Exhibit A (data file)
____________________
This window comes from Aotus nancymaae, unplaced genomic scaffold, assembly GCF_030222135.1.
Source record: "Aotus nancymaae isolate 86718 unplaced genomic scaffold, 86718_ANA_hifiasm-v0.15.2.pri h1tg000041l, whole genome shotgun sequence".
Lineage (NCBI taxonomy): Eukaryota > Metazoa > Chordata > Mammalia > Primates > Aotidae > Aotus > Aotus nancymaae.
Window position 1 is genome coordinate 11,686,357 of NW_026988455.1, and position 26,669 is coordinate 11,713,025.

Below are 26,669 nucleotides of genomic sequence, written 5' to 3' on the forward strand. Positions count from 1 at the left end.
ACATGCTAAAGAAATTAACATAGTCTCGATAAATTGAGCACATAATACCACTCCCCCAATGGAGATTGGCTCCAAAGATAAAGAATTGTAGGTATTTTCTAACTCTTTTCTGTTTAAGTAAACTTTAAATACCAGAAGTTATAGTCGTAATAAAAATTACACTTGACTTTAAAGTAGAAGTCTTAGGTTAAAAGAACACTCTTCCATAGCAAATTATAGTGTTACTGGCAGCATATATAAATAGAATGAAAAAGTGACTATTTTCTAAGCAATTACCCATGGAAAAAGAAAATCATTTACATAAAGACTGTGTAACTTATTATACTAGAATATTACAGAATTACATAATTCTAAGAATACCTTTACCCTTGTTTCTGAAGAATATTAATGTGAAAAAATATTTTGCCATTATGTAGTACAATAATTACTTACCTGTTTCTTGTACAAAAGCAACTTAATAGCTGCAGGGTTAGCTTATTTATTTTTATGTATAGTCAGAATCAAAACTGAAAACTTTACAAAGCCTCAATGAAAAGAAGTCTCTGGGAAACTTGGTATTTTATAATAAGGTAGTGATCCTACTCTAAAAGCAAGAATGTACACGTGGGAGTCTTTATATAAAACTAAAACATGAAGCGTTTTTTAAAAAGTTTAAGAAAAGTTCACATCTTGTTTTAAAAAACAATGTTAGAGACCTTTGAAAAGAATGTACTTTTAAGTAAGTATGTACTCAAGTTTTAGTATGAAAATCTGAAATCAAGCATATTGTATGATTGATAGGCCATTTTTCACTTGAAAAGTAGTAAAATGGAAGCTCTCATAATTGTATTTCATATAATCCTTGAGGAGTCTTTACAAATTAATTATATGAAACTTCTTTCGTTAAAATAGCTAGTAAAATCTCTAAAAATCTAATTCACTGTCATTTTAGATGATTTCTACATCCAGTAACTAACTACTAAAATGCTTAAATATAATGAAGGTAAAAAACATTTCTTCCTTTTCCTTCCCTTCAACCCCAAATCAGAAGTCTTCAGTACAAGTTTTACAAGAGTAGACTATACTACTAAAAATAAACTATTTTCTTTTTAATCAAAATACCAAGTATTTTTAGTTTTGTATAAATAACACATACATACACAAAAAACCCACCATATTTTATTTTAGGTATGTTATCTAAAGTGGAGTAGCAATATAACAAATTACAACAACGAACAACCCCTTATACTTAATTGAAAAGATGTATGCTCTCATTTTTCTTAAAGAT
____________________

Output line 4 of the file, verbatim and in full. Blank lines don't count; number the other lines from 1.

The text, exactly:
Window position 1 is genome coordinate 11,686,357 of NW_026988455.1, and position 26,669 is coordinate 11,713,025.